I used all fictitious characters. However, I am using first and sometimes last names of actual friends who work with me at 911. Trouble is, I can’t create enough characters to make everyone happy. Half the people at work love me. Half are mad at me – wanting to know when I am going to use their name. Tough crowd <adjusts knot in necktie> tough crowd.

We all know how important it is for writers to read. Are there any particular authors that have influenced how you write and, if so, how have they influenced you?

I read non-stop. Horror has always been my favorite. Joe Mckinney (interesting last name) is one of my favorite zombie novelists. Stephen King, from the time I was fourteen. Dean Koontz. John Saul. Robin Cook. Early James Patterson. Charlie Huston. Kat Richardson. Terry Brooks. The list goes on and on and on … and each inspires me for so many reasons. What I like about how they do something, what I don’t like. Where they take a story opposed to where I would have taken it. I think that the more I read, the more authors I read, the more I become a better writer.

Do you have a target reader?

I do. Zombie fans. Horror fans. Thriller fans. And anyone who enjoys a character driven novel. Because while there are a ton of zombies, it is not about them. It is about the journey and the change and the growth and courage of my characters that makes Vaccination the story it is.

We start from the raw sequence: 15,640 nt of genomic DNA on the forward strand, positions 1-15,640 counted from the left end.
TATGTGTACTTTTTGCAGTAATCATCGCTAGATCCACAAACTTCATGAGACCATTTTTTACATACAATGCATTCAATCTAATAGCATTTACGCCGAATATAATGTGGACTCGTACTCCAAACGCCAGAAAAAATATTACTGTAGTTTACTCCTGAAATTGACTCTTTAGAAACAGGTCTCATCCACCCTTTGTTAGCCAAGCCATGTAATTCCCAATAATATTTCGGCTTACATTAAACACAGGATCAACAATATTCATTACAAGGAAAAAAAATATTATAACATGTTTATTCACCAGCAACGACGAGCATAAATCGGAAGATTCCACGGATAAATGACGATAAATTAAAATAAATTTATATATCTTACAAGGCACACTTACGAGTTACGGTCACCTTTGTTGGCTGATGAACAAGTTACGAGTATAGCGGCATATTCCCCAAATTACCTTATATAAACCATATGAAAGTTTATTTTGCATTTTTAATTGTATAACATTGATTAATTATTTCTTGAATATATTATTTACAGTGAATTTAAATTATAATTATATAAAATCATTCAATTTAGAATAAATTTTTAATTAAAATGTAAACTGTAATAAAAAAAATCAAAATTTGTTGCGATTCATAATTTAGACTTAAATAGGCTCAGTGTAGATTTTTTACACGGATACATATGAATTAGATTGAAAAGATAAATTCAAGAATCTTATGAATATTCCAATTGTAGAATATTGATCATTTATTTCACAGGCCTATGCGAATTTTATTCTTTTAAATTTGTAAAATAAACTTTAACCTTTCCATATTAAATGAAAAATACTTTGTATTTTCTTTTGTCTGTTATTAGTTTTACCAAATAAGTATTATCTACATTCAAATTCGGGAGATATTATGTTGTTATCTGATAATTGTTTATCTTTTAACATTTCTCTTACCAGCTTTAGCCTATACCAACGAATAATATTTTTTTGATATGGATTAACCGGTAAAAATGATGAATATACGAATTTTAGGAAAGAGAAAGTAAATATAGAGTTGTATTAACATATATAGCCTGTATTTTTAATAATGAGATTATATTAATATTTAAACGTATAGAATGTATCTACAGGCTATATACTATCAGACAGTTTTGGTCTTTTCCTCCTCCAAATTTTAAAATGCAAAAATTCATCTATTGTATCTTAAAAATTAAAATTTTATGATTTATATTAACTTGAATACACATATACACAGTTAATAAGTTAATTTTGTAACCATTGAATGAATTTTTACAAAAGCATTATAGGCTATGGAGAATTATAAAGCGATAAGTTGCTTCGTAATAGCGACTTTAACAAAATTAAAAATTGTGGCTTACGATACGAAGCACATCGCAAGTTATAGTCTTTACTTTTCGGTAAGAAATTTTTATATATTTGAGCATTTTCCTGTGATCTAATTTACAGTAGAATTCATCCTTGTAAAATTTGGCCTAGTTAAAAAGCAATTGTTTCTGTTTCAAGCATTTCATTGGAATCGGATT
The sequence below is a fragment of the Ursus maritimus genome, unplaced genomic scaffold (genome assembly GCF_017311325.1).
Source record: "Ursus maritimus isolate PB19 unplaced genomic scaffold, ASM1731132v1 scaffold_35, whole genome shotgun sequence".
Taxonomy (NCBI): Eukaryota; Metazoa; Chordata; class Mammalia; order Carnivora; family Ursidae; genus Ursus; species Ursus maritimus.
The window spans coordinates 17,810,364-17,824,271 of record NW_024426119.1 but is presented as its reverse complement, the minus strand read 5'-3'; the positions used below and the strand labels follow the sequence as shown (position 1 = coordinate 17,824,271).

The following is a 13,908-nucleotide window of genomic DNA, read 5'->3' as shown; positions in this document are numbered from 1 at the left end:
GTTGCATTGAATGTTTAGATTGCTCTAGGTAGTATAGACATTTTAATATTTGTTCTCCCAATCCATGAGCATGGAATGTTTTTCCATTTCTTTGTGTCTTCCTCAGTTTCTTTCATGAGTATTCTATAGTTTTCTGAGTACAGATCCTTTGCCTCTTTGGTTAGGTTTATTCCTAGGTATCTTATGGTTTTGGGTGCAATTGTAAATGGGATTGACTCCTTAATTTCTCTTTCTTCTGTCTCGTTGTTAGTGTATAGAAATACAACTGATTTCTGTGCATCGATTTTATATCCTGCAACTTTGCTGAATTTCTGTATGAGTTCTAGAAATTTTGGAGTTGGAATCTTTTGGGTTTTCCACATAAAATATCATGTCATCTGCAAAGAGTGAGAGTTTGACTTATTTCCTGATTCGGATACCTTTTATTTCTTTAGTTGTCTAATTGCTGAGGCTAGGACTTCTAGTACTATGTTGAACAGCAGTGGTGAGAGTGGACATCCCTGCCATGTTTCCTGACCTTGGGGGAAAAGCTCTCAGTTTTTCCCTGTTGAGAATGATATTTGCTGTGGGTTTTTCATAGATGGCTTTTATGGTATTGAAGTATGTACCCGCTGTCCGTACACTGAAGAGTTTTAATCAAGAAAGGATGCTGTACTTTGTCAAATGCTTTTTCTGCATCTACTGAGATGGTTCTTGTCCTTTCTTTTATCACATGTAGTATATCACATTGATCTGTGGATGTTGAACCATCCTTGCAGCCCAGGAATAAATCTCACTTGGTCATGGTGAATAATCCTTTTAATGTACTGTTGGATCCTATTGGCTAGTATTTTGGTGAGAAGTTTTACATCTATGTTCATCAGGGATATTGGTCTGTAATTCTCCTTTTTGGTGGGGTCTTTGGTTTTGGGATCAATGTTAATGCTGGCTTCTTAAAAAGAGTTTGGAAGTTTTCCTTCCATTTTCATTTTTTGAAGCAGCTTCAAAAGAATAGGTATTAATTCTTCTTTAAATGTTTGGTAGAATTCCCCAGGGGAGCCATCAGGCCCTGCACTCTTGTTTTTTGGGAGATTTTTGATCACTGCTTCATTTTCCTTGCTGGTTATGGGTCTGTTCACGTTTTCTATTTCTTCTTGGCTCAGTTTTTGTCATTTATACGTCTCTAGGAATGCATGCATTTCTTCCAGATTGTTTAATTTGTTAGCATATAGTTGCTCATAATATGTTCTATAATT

About Writing

Do you have a writing process? If so can you please describe it?

My process is probably not unique. I have notes on scraps of paper, on my memo function on my phone, napkins, and my hand. I work midnights.  Often, I have the opportunity to write at work, thanks to Google Docs. (Can I say that?).  I am most … creative during the night. On my days off, the same thing. Around  10 PM, I brew a pot of coffee and write until I feel the need to force the story. Once I feel like I am forcing it, I stop.  Some mornings, if I feel particularly motivated, I will write – again, with a pot of coffee. But never after work. When I get out of work, I like to have a beer and watch some cartoons until I fall asleep.

Do you outline? If so, do you do so extensively or just chapter headings and a couple of sentences?

I do not outline, per se. I mean, I do. Just not – really.  The notes I mentioned. The scribbles. What I think about day in and day out, planning in my mind what I need to do, what needs to be done, how it will all unfold – that is outlining. It’s just, there is nothing structured at all about it. Not a thing.

Do you edit as you go or wait until you’ve finished?

I edit as I go, in a way. When I turn on my laptop, I re-read the last chapter or two. Gets me in the writing mode, and do some quick line editing, or tweaking, and then delve into the writing. When I am all done with the manuscript – THEN I EDIT. REWRITE AND EDIT.

Do you listen to music while you write? If yes, what gets the fingers tapping?

I have to listen to music when I write. Headphones on. Volume turned to 10. My tastes range. I have a playlist that includes bands like Lorde and Train and Bruno Mars, to Jonny Lang, Buddy Guy, Adele, Michelle Branch. I have 3 Doors Down, Goo Goo Dolls, Counting Crows and Maroon 5, as well.  There’s also some Fuel, Nirvana and Ratt for good measure.

About Publishing

Did you submit your work to Agents?

I’ve had agents. They’ve helped with sales of some of my earlier books. But recently, I’ve been doing it on my own. Vaccination is my 11th published novel.  The 9th I’ve placed with a small press without an agent. I would use an agent again, though. If it seemed right.

What made you decide to go with an indie publisher? Was it a particular event or a gradual process?